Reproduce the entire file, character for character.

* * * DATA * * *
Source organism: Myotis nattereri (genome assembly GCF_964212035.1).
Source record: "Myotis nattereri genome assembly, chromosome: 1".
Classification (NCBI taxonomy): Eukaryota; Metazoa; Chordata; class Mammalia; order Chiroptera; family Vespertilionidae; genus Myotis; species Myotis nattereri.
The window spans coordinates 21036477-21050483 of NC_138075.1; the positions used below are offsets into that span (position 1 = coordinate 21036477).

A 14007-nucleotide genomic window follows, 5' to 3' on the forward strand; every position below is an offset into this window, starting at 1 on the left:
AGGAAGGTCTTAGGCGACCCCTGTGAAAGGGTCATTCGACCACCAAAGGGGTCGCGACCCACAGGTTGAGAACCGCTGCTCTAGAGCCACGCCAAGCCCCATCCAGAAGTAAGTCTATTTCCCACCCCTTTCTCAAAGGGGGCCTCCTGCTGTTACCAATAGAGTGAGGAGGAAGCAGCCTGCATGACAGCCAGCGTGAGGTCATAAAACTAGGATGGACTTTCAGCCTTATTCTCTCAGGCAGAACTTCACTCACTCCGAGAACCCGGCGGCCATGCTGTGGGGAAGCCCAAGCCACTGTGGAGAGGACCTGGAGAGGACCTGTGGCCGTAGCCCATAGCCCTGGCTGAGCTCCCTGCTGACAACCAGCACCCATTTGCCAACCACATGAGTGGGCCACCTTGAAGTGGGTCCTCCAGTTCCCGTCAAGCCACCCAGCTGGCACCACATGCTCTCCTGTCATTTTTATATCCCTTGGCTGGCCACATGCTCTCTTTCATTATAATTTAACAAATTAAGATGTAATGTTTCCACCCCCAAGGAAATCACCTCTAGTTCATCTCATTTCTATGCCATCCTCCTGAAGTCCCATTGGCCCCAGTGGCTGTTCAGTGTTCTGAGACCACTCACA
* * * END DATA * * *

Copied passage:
Source organism: Myotis nattereri (genome assembly GCF_964212035.1).
Source record: "Myotis nattereri genome assembly, chromosome: 1".
Classification (NCBI taxonomy): Eukaryota; Metazoa; Chordata; class Mammalia; order Chiroptera; family Vespertilionidae; genus Myotis; species Myotis nattereri.
The window spans coordinates 21036477-21050483 of NC_138075.1; the positions used below are offsets into that span (position 1 = coordinate 21036477).

A 14007-nucleotide genomic window follows, 5' to 3' on the forward strand; every position below is an offset into this window, starting at 1 on the left:
AGGAAGGTCTTAGGCGACCCCTGTGAAAGGGTCATTCGACCACCAAAGGGGTCGCGACCCACAGGTTGAGAACCGCTGCTCTAGAGCCACGCCAAGCCCCATCCAGAAGTAAGTCTATTTCCCACCCCTTTCTCAAAGGGGGCCTCCTGCTGTTACCAATAGAGTGAGGAGGAAGCAGCCTGCATGACAGCCAGCGTGAGGTCATAAAACTAGGATGGACTTTCAGCCTTATTCTCTCAGGCAGAACTTCACTCACTCCGAGAACCCGGCGGCCATGCTGTGGGGAAGCCCAAGCCACTGTGGAGAGGACCTGGAGAGGACCTGTGGCCGTAGCCCATAGCCCTGGCTGAGCTCCCTGCTGACAACCAGCACCCATTTGCCAACCACATGAGTGGGCCACCTTGAAGTGGGTCCTCCAGTTCCCGTCAAGCCACCCAGCTGGCACCACATGCTCTCCTGTCATTTTTATATCCCTTGGCTGGCCACATGCTCTCTTTCATTATAATTTAACAAATTAAGATGTAATGTTTCCACCCCCAAGGAAATCACCTCTAGTTCATCTCATTTCTATGCCATCCTCCTGAAGTCCCATTGGCCCCAGTGGCTGTTCAGTGTTCTGAGACCACTCACA